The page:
Reviewed by Katy Zignego (Library Staff)
I read a lot of foodie fiction. (And food memoirs, and cookbooks… I guess I just like the combination of snacks and books.) But Feast of Sorrow is not quite like any other foodie novel I’ve ever read.
That’s because most foodie fiction involves foods I’ve at least heard of. But Feast of Sorrow is set in the first decades of the Roman Empire, and boy did they eat some strange stuff back then. Pheasant meatballs, milk-fed snails, and and sausage-stuffed dormice are some of the delicacies mentioned. Silphium (something like fennel), garum (fish sauce), and lovage (??) are major players in the flavorings arena. I found this novel interesting simply for the introduction to the exotic flavors of ancient Roman cuisine. The author has clearly done her research, which I appreciate in a historical novel.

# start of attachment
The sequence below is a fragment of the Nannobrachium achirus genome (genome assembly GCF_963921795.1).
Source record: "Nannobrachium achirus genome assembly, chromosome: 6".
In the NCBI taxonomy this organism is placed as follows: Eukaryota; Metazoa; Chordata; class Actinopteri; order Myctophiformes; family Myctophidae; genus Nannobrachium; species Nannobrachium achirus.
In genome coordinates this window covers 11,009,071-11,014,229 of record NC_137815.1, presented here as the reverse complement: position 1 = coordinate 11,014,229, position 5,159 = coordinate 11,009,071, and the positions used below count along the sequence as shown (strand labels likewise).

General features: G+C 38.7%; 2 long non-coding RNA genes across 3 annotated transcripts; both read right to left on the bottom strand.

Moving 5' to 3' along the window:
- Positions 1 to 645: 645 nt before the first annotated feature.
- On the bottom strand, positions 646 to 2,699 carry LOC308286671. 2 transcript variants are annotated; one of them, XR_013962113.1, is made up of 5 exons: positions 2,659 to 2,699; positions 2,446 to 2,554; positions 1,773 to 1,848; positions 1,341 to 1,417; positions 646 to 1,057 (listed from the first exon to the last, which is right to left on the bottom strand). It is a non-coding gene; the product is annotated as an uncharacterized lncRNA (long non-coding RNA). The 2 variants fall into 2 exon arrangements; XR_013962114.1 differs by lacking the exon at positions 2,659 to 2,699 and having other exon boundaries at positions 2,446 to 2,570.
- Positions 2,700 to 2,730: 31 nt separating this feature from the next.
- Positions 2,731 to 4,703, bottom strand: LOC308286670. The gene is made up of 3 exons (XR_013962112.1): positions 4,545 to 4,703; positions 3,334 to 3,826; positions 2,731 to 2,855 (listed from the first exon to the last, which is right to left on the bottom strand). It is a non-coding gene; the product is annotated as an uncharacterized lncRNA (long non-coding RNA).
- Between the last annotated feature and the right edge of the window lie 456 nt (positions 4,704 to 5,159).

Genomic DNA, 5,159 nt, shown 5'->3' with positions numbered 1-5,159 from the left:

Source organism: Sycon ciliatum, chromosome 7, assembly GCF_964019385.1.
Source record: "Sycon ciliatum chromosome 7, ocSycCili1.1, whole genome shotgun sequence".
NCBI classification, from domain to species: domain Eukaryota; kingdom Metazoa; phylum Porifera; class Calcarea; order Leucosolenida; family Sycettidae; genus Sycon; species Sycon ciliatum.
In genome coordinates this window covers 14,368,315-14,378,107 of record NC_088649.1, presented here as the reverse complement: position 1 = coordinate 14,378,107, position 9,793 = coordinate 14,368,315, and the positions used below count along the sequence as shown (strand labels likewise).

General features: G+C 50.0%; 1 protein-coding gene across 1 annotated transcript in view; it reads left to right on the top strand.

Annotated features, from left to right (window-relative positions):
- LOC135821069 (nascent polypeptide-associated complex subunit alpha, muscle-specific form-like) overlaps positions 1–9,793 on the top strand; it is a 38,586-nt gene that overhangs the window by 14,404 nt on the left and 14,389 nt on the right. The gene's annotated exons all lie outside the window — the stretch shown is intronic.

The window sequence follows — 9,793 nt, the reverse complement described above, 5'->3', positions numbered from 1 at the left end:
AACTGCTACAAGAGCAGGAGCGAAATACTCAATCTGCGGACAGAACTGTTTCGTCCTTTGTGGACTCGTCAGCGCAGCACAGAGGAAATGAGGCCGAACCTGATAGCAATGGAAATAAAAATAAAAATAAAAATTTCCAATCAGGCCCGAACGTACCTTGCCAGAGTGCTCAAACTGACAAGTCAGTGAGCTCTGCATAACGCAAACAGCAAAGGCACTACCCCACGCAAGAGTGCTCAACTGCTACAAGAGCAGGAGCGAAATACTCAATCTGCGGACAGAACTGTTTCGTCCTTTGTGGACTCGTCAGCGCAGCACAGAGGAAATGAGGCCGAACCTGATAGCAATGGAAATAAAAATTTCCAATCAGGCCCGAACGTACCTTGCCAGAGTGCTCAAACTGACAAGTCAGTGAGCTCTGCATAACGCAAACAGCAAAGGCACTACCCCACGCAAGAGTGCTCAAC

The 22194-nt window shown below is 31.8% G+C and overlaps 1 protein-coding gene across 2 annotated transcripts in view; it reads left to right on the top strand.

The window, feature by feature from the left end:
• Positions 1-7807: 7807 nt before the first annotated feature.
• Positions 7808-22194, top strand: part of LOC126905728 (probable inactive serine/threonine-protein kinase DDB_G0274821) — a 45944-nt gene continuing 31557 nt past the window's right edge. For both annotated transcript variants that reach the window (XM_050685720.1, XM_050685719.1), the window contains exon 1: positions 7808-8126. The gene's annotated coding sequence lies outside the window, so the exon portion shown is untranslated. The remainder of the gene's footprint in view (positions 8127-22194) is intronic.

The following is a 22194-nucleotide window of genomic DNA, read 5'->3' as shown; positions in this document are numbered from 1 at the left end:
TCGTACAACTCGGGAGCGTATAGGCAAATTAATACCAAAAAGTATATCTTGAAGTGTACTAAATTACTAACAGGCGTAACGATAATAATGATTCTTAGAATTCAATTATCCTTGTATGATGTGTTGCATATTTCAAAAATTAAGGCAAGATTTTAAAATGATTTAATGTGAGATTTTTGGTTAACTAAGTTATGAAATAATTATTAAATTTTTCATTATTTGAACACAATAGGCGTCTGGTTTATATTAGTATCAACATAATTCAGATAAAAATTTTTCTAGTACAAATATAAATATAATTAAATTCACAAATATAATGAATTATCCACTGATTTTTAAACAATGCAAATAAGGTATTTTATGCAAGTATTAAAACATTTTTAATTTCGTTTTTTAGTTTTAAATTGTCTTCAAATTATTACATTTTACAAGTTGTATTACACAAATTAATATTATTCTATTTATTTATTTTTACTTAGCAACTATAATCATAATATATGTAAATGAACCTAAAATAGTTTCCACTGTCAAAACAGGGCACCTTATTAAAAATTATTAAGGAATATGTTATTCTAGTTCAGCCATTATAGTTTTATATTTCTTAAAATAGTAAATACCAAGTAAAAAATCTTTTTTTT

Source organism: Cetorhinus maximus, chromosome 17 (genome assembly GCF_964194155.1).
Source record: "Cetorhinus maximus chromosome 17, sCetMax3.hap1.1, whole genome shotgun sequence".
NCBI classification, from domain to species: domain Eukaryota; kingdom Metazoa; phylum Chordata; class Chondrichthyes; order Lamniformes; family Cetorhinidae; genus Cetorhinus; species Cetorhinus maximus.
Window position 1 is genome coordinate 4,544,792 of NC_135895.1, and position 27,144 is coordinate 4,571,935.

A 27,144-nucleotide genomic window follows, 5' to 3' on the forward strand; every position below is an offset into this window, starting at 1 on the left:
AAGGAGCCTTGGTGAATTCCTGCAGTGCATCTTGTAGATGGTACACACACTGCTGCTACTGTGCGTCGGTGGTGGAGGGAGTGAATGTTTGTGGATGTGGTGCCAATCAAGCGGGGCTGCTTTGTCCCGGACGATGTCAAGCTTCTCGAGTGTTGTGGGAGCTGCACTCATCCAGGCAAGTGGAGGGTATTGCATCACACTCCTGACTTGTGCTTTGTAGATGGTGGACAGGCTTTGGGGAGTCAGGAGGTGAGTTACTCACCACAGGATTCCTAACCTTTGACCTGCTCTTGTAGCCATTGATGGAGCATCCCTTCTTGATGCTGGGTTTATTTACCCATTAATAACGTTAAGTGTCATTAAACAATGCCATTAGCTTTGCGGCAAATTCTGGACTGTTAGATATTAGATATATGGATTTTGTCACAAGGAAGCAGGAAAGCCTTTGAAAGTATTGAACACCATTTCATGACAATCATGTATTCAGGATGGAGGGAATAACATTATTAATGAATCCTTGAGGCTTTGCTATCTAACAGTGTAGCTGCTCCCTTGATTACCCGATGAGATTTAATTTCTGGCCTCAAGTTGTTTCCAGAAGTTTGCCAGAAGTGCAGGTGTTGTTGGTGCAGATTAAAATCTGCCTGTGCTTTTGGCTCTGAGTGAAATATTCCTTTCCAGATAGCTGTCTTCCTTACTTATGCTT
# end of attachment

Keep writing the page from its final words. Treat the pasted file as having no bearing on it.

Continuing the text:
She has also managed to craft an absorbing plot and engaging characters. The protagonist is a fictional chef named Thrasius, whom the author presents as the talent behind the cookbooks attributed to Marcus Gavius Apicius (a real person). The relationship between Thrasius and Apicius is wonderfully complex, and would be a good story by itself. But the author weaves this narrative into real-life events during the reign of Augustus, plunging the reader into the cutthroat competition among members of the Roman upper class for power and position.
There is no happy ending to Feast of Sorrow, but it has fascinating historical details and plot twists to spare. Make room for it on your reading menu!
Located in Adult Fiction (FIC KING, CRYSTAL)